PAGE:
TRACKSIDE with RICK MINTER - June 6, 2017

TRACKSIDE with RICK MINTER – June 6, 2017

Senoia Raceway fans, drivers, crew members and family can look forward to this weekly blog from journalist Rick Minter.  Rick has been reporting on motorsports at Senoia Raceway and elsewhere since 1976.




I don’t know how many people at Senoia Raceway know how cold and painful one’s fingers can get cutting collards on a frosty winter morning.


I know there are at least two.  One drives the No. 21 in the Late Model Sportsman division.  The other writes a blog.


Likewise, I don’t know how many people come to the track by their lonesome selves.  But, again I know two – Johnny Stinchcomb, who drives the 21, and the blogger.


Johnny and I are about a year apart in age.  We both grew up in Fayette County and both came up working with our brothers on farms started by our grandfathers.


Johnny worked with his brother Steve, one of the most interesting people you’ll ever meet.  Steve, among other things, has been a farmer and a city councilman and is now a renowned artist.


Johnny used to work with Steve in the farming days when they worked the land that belonged to their grandfather Davis Turnipseed.  It was behind and beside where the Speedi Pig Barbecue is now located.


The work was hard, and the hours long.


“I remember getting up and plowing before daylight using the tractor’s headlights to see while we waited for the dew to dry off so we could start picking tomatoes,” Johnny recalled.


He also remembers spending nights selling produce under the sheds at the Atlanta State Farmer’s Market in Forest Park , and returning to the fields, with little or no sleep, as soon as he got home the next morning.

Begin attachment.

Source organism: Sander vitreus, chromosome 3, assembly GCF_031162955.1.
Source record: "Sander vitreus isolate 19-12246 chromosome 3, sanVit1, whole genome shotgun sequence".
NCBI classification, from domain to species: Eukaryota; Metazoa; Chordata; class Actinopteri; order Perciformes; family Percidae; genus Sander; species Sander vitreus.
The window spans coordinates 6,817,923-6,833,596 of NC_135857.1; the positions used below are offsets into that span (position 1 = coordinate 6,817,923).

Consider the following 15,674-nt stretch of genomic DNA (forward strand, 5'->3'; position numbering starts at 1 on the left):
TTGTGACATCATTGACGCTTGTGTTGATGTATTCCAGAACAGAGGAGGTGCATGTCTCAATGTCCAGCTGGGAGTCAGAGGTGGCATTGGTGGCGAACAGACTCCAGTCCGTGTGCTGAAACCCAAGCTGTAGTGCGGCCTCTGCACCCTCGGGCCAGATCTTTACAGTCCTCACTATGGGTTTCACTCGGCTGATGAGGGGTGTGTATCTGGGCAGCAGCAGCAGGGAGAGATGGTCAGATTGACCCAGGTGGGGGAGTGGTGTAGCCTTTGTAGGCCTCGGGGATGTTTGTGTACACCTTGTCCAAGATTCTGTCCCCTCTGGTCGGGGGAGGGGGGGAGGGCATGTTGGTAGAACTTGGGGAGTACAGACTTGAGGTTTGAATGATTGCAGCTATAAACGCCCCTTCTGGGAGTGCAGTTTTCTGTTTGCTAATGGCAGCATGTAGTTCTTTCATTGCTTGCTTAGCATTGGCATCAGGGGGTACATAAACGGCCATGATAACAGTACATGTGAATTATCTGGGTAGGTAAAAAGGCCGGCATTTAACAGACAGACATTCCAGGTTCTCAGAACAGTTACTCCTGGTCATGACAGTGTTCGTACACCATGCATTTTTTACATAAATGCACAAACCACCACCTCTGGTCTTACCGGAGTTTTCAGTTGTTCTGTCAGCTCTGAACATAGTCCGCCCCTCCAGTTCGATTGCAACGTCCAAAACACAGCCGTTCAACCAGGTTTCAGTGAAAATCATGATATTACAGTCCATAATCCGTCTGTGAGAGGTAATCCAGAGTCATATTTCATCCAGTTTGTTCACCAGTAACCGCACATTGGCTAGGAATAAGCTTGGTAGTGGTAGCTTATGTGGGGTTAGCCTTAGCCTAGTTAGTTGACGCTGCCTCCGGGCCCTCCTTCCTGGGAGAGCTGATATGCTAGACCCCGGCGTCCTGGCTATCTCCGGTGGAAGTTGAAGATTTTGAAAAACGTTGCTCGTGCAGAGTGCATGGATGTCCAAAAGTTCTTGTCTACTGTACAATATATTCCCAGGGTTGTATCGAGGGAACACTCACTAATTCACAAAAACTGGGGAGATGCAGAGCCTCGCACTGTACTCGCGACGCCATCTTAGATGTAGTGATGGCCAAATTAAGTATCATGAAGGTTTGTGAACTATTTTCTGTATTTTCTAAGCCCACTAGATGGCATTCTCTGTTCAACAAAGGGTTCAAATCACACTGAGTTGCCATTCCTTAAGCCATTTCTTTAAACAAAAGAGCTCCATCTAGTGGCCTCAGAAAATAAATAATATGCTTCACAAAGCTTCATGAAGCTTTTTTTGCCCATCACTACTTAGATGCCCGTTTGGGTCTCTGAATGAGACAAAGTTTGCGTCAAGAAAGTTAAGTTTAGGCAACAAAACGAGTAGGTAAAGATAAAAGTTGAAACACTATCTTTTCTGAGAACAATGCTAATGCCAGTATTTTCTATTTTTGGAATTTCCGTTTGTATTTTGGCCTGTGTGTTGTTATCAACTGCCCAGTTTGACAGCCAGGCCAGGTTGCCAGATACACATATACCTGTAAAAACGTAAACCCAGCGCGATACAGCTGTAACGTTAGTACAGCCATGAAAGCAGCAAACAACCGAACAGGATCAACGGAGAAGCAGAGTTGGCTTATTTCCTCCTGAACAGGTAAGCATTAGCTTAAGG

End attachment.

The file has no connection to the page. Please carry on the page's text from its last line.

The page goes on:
“I couldn’t do that now,” he said.


Stinchcomb, who now works on big trucks for a living, also recalls those fall weekends when he’d play football as a Fayette County Tiger on Friday nights then be rousted out of bed by his brother to go cut collards on those cold Saturday mornings.


And there were trips to the dirt tracks, Senoia Raceway and West Atlanta in Douglasville, to watch Ricky Williams, now a Georgia Racing Hall of Famer, run his first laps.


“When I watched Ricky, I wanted to do that myself one day,” Stinchcomb said. “But it took me 40 years to do it.”


He started racing with his son Kyle, who died five years ago this August, and he continues today.


Although he arrives at the track alone, help and a host of friends are never far away.


Fellow racers like Glenn Morris, Thomas Mewborn, the Payton family and others are quick to lend a hand when needed.


“If I get in a wreck, by the time I figure out what happened, they’ll have it fixed,” he said.


I know people like me in the media shouldn’t show any bias toward a driver one way or another.  That being said, there’s nothing wrong with being interested in a good story.


Following the ups and downs of a salt-of-the-earth racer like Johnny Stinchcomb is what draws many a fan to the short tracks of America and what makes some of the most interesting stories.


But when I’m watching the blue No. 21 with the “Big Wrench” logo doing battle on the track, my mind sometimes wanders back to those summer nights we both spent under the sheds at the Farmer’s Market.


The camaraderie there back in the day was much like that at Senoia Raceway on Saturday nights, past and present.


Those farmers under the sheds were competitors, but they’d help each other out in a minute.  It’s the same at the race track.


Over the years, both places have provided some cherished memories, lifetime friendships and some good stories to write, thanks to people like Johnny Stinchcomb.



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